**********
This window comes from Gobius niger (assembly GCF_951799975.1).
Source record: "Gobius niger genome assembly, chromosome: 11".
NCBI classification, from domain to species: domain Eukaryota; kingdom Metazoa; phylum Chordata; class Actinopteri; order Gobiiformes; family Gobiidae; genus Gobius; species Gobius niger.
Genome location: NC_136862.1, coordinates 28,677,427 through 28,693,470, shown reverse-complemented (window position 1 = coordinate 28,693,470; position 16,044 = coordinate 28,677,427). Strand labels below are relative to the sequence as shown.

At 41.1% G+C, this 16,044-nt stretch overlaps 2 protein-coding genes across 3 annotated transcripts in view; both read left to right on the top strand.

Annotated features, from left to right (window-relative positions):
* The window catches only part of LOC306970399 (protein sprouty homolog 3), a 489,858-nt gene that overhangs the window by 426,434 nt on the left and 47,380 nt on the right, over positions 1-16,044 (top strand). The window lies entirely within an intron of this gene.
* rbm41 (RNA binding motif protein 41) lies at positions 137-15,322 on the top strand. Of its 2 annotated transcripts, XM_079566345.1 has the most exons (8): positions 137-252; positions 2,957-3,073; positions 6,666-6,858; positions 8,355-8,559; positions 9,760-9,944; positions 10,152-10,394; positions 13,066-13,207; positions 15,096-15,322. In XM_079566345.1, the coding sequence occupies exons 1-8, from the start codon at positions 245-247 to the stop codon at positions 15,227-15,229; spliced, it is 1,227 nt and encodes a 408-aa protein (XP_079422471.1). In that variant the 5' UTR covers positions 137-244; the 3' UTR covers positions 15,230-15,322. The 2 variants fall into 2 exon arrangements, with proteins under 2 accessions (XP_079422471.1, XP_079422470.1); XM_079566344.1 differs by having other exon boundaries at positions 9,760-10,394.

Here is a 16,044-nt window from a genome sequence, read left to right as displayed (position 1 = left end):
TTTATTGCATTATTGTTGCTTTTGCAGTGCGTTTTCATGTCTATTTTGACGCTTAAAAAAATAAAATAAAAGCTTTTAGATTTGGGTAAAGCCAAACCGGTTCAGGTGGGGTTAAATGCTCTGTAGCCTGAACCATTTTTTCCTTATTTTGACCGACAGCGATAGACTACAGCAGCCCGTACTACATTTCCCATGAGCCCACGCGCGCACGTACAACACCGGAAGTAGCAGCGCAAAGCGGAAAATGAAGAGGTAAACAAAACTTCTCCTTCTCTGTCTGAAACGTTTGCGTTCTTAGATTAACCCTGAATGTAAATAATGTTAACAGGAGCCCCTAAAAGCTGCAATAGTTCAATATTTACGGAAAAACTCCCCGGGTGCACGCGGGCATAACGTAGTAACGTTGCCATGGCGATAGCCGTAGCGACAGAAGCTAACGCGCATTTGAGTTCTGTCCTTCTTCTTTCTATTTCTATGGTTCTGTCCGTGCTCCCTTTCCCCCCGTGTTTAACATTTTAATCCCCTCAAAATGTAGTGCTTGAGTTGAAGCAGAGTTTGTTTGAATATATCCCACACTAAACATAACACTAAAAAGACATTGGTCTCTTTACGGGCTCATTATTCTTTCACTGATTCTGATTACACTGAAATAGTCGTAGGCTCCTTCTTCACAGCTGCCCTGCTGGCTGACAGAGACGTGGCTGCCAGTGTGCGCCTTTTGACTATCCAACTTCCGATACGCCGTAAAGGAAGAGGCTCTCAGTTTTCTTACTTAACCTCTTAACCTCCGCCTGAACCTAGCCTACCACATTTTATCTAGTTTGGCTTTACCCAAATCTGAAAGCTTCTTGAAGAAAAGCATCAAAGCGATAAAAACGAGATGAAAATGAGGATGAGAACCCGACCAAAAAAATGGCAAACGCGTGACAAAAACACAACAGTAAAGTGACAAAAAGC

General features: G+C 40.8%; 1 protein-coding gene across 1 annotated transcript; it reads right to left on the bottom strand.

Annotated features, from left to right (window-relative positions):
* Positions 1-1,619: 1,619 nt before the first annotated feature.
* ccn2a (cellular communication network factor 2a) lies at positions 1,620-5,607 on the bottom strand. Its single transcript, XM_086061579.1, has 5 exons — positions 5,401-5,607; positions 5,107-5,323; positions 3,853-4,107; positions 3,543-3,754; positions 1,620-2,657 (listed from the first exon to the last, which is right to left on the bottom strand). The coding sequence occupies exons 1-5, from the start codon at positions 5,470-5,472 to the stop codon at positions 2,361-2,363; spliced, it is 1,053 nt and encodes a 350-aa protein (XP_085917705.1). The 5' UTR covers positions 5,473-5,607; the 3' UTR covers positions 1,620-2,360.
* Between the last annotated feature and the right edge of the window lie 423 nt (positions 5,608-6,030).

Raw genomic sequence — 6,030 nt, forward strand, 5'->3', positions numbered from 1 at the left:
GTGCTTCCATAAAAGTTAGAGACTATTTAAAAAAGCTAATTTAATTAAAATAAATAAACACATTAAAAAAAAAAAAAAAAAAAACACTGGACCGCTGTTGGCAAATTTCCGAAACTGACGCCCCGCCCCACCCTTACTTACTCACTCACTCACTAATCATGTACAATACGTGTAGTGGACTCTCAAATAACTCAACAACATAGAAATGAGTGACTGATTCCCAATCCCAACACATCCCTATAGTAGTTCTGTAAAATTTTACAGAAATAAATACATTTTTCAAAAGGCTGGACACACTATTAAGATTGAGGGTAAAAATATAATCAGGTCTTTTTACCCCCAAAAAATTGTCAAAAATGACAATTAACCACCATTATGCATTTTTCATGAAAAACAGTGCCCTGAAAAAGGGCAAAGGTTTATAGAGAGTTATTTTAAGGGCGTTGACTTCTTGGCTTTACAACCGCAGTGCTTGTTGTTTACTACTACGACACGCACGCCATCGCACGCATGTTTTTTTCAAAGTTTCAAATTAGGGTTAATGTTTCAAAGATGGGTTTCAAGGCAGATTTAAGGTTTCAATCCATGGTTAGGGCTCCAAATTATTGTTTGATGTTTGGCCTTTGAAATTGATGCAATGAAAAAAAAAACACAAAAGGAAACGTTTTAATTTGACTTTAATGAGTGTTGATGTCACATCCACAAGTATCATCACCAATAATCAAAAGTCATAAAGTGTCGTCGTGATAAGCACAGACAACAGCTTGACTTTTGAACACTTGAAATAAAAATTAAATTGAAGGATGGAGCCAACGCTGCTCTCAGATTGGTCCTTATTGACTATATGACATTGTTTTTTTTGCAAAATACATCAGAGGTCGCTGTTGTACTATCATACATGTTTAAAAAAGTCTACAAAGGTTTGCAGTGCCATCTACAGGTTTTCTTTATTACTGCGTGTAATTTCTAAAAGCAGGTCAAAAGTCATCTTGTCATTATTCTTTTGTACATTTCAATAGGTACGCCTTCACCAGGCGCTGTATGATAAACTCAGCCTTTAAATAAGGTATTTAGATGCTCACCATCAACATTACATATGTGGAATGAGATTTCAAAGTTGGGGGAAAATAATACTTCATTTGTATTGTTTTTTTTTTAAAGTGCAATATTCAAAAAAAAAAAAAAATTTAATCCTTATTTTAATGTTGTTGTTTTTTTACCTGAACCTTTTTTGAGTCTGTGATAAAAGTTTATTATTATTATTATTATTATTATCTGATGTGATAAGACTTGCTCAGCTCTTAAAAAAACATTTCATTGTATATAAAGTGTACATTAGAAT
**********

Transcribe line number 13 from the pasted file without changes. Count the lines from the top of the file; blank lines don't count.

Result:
* Positions 1-1,619: 1,619 nt before the first annotated feature.